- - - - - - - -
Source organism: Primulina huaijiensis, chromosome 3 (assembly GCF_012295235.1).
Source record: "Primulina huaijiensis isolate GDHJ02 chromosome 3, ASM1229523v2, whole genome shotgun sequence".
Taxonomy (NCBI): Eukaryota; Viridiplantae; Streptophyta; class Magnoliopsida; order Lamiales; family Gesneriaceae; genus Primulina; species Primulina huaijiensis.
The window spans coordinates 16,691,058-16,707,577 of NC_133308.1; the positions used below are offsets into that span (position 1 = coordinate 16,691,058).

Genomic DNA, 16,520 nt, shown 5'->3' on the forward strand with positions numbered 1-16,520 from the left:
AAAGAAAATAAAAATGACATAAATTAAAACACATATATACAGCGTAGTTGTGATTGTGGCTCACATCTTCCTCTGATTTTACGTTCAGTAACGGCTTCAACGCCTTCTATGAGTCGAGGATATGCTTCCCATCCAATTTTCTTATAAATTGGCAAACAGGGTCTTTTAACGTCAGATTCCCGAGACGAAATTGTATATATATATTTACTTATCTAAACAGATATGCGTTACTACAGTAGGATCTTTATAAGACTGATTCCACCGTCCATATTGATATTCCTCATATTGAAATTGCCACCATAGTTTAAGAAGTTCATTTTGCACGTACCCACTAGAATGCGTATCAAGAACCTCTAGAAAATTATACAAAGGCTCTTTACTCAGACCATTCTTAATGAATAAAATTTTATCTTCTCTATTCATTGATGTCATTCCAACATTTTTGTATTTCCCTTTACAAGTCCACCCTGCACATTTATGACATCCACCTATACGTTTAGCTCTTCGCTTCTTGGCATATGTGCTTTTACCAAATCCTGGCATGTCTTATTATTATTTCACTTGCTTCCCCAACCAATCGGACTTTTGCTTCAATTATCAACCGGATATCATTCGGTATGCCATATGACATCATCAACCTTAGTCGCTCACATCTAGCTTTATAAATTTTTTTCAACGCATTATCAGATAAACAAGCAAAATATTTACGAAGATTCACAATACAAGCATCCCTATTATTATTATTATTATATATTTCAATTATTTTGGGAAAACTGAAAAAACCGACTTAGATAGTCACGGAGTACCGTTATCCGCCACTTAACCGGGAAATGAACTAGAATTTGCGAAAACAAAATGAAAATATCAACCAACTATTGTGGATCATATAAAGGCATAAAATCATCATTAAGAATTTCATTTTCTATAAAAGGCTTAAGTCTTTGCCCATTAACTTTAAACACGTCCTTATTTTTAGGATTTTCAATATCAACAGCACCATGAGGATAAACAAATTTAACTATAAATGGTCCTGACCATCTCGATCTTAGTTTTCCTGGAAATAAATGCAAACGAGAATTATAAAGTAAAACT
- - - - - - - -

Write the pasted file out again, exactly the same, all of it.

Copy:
Source organism: Primulina huaijiensis, chromosome 3 (assembly GCF_012295235.1).
Source record: "Primulina huaijiensis isolate GDHJ02 chromosome 3, ASM1229523v2, whole genome shotgun sequence".
Taxonomy (NCBI): Eukaryota; Viridiplantae; Streptophyta; class Magnoliopsida; order Lamiales; family Gesneriaceae; genus Primulina; species Primulina huaijiensis.
The window spans coordinates 16,691,058-16,707,577 of NC_133308.1; the positions used below are offsets into that span (position 1 = coordinate 16,691,058).

Genomic DNA, 16,520 nt, shown 5'->3' on the forward strand with positions numbered 1-16,520 from the left:
AAAGAAAATAAAAATGACATAAATTAAAACACATATATACAGCGTAGTTGTGATTGTGGCTCACATCTTCCTCTGATTTTACGTTCAGTAACGGCTTCAACGCCTTCTATGAGTCGAGGATATGCTTCCCATCCAATTTTCTTATAAATTGGCAAACAGGGTCTTTTAACGTCAGATTCCCGAGACGAAATTGTATATATATATTTACTTATCTAAACAGATATGCGTTACTACAGTAGGATCTTTATAAGACTGATTCCACCGTCCATATTGATATTCCTCATATTGAAATTGCCACCATAGTTTAAGAAGTTCATTTTGCACGTACCCACTAGAATGCGTATCAAGAACCTCTAGAAAATTATACAAAGGCTCTTTACTCAGACCATTCTTAATGAATAAAATTTTATCTTCTCTATTCATTGATGTCATTCCAACATTTTTGTATTTCCCTTTACAAGTCCACCCTGCACATTTATGACATCCACCTATACGTTTAGCTCTTCGCTTCTTGGCATATGTGCTTTTACCAAATCCTGGCATGTCTTATTATTATTTCACTTGCTTCCCCAACCAATCGGACTTTTGCTTCAATTATCAACCGGATATCATTCGGTATGCCATATGACATCATCAACCTTAGTCGCTCACATCTAGCTTTATAAATTTTTTTCAACGCATTATCAGATAAACAAGCAAAATATTTACGAAGATTCACAATACAAGCATCCCTATTATTATTATTATTATATATTTCAATTATTTTGGGAAAACTGAAAAAACCGACTTAGATAGTCACGGAGTACCGTTATCCGCCACTTAACCGGGAAATGAACTAGAATTTGCGAAAACAAAATGAAAATATCAACCAACTATTGTGGATCATATAAAGGCATAAAATCATCATTAAGAATTTCATTTTCTATAAAAGGCTTAAGTCTTTGCCCATTAACTTTAAACACGTCCTTATTTTTAGGATTTTCAATATCAACAGCACCATGAGGATAAACAAATTTAACTATAAATGGTCCTGACCATCTCGATCTTAGTTTTCCTGGAAATAAATGCAAACGAGAATTATAAAGTAAAACT